President and CEO of the Enterprise Center Deb Socia added that those offering assistance also need to be willing to listen to those they are trying to help.
“We need to reach people where they are and we need to figure out what their interests are,” she said. “We should not be providing training, assuming we know what people need. We should ask people what they need and provide that as support.”
Socia went on, emphasizing the role that people within communities need to play for these efforts to be successful.
“When we are doing outreach in the community. We are not necessarily the people who own the trust. We need to have a broker in the community that is trusted by the folks who live in that community, and we need to partner with them to create a collaboration that allows us to provide resources and support to the community members.”
Yahoo Finance survey dubs Meta/Facebook ‘worst company of 2021’
Mark Zuckerberg’s Meta, formerly known as Facebook, was voted worst company of the year, according to a write-in survey hosted by Yahoo Finance.
The survey had more than 1,500 respondents, with eight percent of respondents indicating that they believed Meta/Facebook was the worst company of 2021.
These results come amidst Meta’s attempts to run damage control and rebrand in the wake of significant controversy. On Oct. 5 2021, Frances Haugen testified before Congress, outing herself as a whistleblower and accusing Facebook of using “a system that amplifies division, extremism, and polarization — and undermining societies around the world.”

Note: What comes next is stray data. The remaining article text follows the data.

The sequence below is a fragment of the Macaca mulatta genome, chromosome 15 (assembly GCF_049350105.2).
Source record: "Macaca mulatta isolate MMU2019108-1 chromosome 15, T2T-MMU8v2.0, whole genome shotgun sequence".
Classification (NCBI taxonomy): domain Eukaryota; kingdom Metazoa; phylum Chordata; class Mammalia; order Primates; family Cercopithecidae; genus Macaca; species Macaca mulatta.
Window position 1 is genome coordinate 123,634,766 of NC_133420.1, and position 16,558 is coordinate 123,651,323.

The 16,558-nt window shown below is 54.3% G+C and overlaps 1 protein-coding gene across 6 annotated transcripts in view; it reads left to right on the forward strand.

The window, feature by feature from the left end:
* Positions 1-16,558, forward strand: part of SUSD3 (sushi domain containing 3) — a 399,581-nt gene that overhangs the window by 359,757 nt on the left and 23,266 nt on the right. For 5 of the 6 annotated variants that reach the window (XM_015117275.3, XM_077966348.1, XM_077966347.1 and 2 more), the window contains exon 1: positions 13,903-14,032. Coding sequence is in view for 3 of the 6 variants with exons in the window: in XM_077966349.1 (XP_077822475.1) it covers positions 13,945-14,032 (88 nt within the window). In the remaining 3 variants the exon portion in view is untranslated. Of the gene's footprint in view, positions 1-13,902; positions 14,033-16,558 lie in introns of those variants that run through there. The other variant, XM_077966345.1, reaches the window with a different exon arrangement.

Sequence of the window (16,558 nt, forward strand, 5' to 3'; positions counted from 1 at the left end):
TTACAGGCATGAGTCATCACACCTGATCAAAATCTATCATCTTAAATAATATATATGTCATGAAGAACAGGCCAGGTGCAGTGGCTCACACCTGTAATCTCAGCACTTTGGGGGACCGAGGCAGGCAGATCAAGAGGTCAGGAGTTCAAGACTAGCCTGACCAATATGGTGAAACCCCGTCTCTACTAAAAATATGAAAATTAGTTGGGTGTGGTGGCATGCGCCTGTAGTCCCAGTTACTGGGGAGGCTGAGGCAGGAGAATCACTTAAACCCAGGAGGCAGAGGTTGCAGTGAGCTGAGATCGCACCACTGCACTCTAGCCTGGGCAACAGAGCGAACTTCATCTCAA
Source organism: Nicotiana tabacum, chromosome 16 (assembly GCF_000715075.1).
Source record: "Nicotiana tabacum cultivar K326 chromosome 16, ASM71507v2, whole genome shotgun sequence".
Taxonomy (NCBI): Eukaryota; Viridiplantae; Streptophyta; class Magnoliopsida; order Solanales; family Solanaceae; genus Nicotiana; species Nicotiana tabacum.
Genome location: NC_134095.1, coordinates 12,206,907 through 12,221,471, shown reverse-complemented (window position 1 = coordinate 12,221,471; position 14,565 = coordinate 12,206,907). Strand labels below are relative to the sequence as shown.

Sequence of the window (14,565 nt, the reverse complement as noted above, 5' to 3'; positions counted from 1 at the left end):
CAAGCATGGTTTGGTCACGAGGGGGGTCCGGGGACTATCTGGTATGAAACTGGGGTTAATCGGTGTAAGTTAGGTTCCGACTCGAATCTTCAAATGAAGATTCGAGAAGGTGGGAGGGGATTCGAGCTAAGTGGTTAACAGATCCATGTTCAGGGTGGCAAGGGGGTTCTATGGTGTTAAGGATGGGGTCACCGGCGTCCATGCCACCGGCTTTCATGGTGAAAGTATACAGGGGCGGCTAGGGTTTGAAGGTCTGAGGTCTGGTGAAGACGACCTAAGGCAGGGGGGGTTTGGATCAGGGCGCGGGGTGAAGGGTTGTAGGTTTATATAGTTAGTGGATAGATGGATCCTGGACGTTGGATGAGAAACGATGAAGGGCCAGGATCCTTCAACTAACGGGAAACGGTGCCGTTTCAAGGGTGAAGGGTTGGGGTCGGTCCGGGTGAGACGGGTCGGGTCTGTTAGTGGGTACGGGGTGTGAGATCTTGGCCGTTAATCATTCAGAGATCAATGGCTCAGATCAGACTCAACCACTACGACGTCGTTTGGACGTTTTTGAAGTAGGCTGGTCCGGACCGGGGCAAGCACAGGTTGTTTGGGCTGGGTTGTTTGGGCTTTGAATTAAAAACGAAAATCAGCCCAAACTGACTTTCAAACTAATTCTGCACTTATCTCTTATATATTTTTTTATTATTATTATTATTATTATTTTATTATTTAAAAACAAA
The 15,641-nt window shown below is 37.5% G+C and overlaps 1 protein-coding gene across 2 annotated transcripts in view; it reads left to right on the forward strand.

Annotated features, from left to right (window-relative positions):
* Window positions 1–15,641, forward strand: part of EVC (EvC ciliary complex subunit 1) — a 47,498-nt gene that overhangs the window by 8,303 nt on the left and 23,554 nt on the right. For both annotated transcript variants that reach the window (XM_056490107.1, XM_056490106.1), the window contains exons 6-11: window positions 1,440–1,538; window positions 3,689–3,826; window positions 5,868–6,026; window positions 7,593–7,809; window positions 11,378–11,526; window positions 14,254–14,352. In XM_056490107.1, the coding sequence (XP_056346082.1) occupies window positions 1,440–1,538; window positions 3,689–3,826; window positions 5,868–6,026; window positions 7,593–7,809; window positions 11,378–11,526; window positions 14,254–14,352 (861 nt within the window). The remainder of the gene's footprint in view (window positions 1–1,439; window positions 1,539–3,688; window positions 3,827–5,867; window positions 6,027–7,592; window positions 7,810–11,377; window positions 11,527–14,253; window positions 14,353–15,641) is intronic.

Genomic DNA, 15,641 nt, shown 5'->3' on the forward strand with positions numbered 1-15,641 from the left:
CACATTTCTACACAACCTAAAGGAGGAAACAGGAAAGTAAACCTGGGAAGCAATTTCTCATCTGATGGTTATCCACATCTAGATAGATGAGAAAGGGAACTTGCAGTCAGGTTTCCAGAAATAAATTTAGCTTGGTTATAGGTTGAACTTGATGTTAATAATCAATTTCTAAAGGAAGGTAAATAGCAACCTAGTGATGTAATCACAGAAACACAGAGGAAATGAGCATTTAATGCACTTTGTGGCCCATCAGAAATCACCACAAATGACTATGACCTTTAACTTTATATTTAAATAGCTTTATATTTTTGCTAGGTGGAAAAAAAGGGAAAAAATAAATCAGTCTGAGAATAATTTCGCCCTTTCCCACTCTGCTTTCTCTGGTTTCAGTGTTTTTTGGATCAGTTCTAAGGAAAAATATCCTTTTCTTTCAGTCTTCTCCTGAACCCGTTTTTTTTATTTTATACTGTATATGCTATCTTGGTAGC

Less than a month later on Oct. 28, Facebook, Inc. changed its name to Meta Platforms, Inc..
National Privacy Law, Digital Infrastructure Firm’s $8B Raise, Wicker Wants Spectrum Cooperation
Business groups are asking Congress to supersede state laws by passing privacy legislation that sets a national standard.
January 19, 2022 – As states begin to pass their own privacy laws, business groups are asking the federal government to pass legislation that would mitigate confusion by creating a national standard, reports MediaPost Communications.
The Association of National Advertisers, Interactive Advertising Bureau, and the U.S. Chamber of Congress are just a few of the business groups that are asking for a national privacy law.
“As the Federal Trade Commission considers a privacy rulemaking that would add a further layer of complexity to the state patchwork, it is critical that Congress pass one single national standard”, the groups stated in a letter that was signed by 15 national organizations and then by local business groups from across the country, the MediaPost report said.
California, Virginia, and Colorado are just a few of the states that have passed their own version of a privacy law, and while they all serve a similar purpose, they have various nuances that the business groups said they believe will be difficult to navigate for their businesses and for consumers across state lines, MediaPost reports.